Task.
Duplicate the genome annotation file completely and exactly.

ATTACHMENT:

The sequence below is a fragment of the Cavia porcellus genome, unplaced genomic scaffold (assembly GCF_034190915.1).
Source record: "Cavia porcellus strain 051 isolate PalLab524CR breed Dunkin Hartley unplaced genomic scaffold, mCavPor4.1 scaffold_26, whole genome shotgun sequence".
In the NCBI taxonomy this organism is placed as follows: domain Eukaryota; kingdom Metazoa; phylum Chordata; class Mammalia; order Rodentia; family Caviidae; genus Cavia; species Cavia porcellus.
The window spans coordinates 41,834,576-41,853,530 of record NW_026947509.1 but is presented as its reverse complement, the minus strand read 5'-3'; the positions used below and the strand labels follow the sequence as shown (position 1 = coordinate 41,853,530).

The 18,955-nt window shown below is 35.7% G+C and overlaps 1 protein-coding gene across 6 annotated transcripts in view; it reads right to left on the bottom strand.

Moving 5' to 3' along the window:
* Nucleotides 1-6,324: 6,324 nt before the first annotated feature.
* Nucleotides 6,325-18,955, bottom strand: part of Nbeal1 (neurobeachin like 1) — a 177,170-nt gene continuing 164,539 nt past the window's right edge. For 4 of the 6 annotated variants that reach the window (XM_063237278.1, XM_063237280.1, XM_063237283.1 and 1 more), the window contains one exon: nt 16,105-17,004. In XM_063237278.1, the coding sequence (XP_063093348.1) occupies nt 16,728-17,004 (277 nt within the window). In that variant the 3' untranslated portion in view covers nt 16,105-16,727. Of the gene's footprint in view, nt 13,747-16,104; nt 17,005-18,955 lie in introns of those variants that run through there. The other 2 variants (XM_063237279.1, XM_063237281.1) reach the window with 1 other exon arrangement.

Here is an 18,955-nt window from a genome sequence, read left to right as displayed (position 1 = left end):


The sequence below is a fragment of the Cavia porcellus genome, unplaced genomic scaffold (assembly GCF_034190915.1).
Source record: "Cavia porcellus strain 051 isolate PalLab524CR breed Dunkin Hartley unplaced genomic scaffold, mCavPor4.1 scaffold_26, whole genome shotgun sequence".
In the NCBI taxonomy this organism is placed as follows: domain Eukaryota; kingdom Metazoa; phylum Chordata; class Mammalia; order Rodentia; family Caviidae; genus Cavia; species Cavia porcellus.
The window spans coordinates 41,834,576-41,853,530 of record NW_026947509.1 but is presented as its reverse complement, the minus strand read 5'-3'; the positions used below and the strand labels follow the sequence as shown (position 1 = coordinate 41,853,530).

The 18,955-nt window shown below is 35.7% G+C and overlaps 1 protein-coding gene across 6 annotated transcripts in view; it reads right to left on the bottom strand.

Moving 5' to 3' along the window:
* Nucleotides 1-6,324: 6,324 nt before the first annotated feature.
* Nucleotides 6,325-18,955, bottom strand: part of Nbeal1 (neurobeachin like 1) — a 177,170-nt gene continuing 164,539 nt past the window's right edge. For 4 of the 6 annotated variants that reach the window (XM_063237278.1, XM_063237280.1, XM_063237283.1 and 1 more), the window contains one exon: nt 16,105-17,004. In XM_063237278.1, the coding sequence (XP_063093348.1) occupies nt 16,728-17,004 (277 nt within the window). In that variant the 3' untranslated portion in view covers nt 16,105-16,727. Of the gene's footprint in view, nt 13,747-16,104; nt 17,005-18,955 lie in introns of those variants that run through there. The other 2 variants (XM_063237279.1, XM_063237281.1) reach the window with 1 other exon arrangement.

Here is an 18,955-nt window from a genome sequence, read left to right as displayed (position 1 = left end):